The aerial tram at the Mayflower Mill gives a sense of what the Gold Prince Mill in Animas Forks once looked like. Trams connected the mill to the mines around it without the need to negotiate trees, rivers, and rough terrain.
This is what I believe to be the Masonic Cottage, where infected Freemasons would be treated together and enjoy some simple luxuries because of their social connections. Freemasonry is still popular in North Dakota.
The hoist signal dangling beside the modern mine shaft would ring a bell next to the giant electric motors that would send the men and machinery into the underground.
This wheel scoops the washings from the sluice room and places it on the tailings conveyor.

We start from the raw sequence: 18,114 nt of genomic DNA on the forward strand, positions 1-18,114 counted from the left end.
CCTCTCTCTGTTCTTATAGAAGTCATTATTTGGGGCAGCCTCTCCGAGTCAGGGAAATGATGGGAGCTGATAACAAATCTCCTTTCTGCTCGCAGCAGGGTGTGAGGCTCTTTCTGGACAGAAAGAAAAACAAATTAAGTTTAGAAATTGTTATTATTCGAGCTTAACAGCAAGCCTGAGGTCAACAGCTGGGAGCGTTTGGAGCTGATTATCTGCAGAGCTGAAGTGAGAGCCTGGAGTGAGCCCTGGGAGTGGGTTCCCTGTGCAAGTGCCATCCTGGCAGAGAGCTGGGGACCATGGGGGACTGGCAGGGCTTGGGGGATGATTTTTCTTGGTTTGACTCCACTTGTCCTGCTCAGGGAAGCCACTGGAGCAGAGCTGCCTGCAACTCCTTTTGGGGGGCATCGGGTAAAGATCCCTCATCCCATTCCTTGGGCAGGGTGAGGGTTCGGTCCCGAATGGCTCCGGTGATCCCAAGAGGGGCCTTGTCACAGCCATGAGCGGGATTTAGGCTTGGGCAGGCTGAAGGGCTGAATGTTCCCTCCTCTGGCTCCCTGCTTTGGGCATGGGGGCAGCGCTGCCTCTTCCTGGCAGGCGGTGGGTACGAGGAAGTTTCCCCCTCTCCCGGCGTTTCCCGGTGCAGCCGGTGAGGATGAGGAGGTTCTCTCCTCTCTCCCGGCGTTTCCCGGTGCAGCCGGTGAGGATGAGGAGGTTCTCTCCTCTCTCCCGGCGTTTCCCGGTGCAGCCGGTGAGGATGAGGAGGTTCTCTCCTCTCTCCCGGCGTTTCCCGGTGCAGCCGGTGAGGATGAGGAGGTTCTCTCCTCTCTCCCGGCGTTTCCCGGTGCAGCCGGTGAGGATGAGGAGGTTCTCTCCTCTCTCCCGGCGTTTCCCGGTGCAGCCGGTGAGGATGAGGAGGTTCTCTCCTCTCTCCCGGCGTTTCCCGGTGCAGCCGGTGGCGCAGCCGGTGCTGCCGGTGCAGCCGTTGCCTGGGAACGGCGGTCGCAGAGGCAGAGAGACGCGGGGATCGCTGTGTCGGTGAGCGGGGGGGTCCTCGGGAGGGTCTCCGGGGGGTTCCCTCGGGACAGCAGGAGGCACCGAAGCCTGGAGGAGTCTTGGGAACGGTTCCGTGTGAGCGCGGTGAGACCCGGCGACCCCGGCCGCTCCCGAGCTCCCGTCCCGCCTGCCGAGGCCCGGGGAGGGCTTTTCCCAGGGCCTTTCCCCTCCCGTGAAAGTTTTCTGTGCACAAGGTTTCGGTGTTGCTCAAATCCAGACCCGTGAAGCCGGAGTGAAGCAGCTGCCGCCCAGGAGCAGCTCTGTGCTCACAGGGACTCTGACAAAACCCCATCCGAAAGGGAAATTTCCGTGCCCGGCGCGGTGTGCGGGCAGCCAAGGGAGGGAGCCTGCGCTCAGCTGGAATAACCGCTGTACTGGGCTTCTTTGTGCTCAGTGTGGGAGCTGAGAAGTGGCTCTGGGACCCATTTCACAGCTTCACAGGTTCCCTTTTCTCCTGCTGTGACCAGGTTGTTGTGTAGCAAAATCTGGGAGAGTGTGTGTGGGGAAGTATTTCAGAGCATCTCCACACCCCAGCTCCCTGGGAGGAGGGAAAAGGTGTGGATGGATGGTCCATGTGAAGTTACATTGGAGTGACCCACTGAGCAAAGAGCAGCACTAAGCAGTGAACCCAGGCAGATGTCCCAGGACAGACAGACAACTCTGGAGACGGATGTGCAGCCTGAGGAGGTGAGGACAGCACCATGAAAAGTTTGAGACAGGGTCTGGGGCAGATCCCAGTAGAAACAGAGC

The workshop sat below the main working floor and had serious power going to it.
The exterior of the factory is unassuming
This office, as seen from the power plant, administered the bonded warehouses. There used to be a few more of them, according to old maps and postcards.
SFAAP’s iconic smokestacks. You’d notice if you drove past this on the highway.
One of my favorite images from my stay… Note the snowed-over road in the distance! This is looking toward Animas Forks.